8. Edward

    Edward Bartender

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    22,686
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    London, UK
    It may be worth dropping Aero a line and asking for a recommendation of which hide would fit your criteria. Bear in mind too that they will be able to advise you on certain practicalities as well: for example, I'm a big fan of their goat leather as it is both light and very robust, in addition, it also ages very well (without the more obvious patina that CXL FQHH is designed to show, but which you note you don't want). There are, however, some designs that don't favour goat because of the smaller size on average of the hides as compared to steer or horse. Midweight steer is a nice hide too; it's the one they use with their Apprentice jackets in the main before they move on to the heavier horse; my Apprentice-made Highwayman is now nearly ten years old, has been worn a lot, and has retained a nice, uniform blackness all over.
     
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  9. AeroFan_07

    AeroFan_07 I'll Lock Up

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    This statement right here:
    Primarily I am interested in the durability and strength of leather. I not want the surface topcoat wears pretty quickly, and is especially prone to scratches. I want a jacket that not will look old and beaten in after a few short years.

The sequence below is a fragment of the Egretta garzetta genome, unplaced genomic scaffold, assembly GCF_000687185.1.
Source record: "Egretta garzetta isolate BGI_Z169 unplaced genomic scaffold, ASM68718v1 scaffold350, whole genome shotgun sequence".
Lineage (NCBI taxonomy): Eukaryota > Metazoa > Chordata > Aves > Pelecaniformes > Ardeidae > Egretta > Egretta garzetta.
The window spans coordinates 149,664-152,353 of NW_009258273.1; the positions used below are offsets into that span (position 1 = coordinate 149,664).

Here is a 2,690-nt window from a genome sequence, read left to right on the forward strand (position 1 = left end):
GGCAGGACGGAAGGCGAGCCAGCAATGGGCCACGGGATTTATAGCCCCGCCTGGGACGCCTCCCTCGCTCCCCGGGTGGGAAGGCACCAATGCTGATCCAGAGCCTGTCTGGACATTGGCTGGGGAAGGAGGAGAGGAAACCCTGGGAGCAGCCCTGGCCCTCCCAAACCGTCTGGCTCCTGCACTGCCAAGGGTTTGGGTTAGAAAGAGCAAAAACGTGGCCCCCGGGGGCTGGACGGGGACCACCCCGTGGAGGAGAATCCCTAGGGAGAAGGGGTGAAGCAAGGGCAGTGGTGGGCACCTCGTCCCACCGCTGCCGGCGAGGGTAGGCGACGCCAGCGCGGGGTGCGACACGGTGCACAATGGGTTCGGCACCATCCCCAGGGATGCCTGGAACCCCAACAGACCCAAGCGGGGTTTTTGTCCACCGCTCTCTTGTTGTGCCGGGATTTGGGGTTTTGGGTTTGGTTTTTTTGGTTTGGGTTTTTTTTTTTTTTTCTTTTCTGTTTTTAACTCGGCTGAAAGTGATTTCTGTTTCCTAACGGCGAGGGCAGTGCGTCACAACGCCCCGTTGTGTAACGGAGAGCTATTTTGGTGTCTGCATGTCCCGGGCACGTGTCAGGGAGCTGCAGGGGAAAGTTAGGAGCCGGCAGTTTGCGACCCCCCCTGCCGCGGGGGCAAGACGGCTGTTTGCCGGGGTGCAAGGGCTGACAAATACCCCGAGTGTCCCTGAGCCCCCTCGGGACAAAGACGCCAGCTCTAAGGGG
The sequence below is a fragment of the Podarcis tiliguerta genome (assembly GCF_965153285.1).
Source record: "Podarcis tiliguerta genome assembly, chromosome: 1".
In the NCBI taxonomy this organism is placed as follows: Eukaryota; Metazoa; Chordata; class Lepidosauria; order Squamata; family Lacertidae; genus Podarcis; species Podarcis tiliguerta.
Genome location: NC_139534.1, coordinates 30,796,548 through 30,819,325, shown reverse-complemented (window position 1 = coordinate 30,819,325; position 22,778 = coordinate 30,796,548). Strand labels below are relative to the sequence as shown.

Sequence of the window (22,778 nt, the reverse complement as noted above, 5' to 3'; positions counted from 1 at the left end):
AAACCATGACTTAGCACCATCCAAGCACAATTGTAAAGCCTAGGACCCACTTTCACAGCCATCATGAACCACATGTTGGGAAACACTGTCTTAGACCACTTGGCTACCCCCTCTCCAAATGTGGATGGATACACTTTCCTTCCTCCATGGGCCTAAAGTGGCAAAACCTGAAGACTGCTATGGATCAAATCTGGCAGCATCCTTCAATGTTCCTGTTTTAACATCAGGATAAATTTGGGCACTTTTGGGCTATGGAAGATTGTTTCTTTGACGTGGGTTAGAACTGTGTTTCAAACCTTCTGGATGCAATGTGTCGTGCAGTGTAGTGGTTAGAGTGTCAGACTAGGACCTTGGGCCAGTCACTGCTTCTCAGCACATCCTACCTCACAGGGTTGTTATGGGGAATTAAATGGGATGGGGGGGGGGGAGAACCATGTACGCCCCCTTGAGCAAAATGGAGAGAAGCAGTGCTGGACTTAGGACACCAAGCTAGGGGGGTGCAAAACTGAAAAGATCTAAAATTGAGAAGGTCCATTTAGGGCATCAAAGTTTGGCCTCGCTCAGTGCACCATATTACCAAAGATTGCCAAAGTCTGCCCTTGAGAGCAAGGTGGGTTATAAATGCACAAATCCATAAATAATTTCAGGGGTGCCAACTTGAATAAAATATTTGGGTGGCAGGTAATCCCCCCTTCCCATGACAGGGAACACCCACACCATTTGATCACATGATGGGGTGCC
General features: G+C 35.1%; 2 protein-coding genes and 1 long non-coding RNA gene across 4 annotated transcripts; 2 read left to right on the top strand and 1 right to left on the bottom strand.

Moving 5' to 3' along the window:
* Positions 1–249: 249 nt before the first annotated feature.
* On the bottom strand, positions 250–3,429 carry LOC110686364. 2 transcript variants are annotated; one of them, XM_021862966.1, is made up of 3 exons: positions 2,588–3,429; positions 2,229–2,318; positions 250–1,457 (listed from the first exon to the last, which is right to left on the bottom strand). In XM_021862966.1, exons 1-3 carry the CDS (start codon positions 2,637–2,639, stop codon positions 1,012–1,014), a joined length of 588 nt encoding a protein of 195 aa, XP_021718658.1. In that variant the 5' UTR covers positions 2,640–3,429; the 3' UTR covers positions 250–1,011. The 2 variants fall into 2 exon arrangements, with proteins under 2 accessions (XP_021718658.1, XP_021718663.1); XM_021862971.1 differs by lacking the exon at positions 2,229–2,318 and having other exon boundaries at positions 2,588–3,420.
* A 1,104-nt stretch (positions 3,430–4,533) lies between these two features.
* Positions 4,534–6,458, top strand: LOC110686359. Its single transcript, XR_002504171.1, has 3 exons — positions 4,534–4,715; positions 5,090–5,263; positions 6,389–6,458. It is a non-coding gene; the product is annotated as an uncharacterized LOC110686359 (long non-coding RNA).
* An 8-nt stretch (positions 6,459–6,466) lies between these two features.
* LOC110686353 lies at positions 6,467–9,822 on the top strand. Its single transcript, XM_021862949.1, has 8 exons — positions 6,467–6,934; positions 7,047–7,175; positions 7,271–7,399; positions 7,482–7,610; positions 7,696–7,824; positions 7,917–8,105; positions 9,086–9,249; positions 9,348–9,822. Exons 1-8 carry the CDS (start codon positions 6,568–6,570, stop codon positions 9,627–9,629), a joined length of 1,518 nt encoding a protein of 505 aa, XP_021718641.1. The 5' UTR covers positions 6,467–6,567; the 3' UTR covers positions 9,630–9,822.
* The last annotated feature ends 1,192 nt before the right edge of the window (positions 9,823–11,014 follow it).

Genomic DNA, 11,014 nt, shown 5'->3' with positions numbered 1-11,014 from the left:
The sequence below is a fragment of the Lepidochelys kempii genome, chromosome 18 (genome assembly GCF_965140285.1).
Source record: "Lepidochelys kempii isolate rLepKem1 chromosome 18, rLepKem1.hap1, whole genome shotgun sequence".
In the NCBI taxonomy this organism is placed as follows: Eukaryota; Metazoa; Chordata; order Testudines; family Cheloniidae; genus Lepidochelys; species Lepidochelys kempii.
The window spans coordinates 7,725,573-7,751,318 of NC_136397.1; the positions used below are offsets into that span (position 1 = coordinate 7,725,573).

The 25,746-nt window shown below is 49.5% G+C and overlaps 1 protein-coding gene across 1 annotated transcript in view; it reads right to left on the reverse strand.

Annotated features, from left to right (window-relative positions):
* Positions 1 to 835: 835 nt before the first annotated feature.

The only two leathers I could reccommend would be the Jerky Horsehide Monitor indicated, or Vicenza (dyed-through). I would not suggest either of them however for the "durability" factor. No CXL (FQHH or Steerhide). CXL and Jerky HH will indeed last a long time, but it will have battle scars. Many people like this.

    Personally, I think you should be more open to other makers, and thier offerings since this point seems to be non-negotiable for you. You need a Dyed-through leather here. If you really want Durability & Strength of leather, look to Lost Worlds.
     
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  10. Aloysius

    Aloysius A-List Customer

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    395
    On this count, there's a really nice 3/4 length jacket on Schott's sale page right now, in a pretty rugged but soft waxed buffalo hide.

    It's $500. I don't know if the Black Friday coupon is still active but if so that would bring it down further still.
     
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  11. born113

    born113 One of the Regulars

    Messages:
    116
    For some reason I did not immediately notice your message here. Could you show a photo of your jackets? I will be very grateful to you.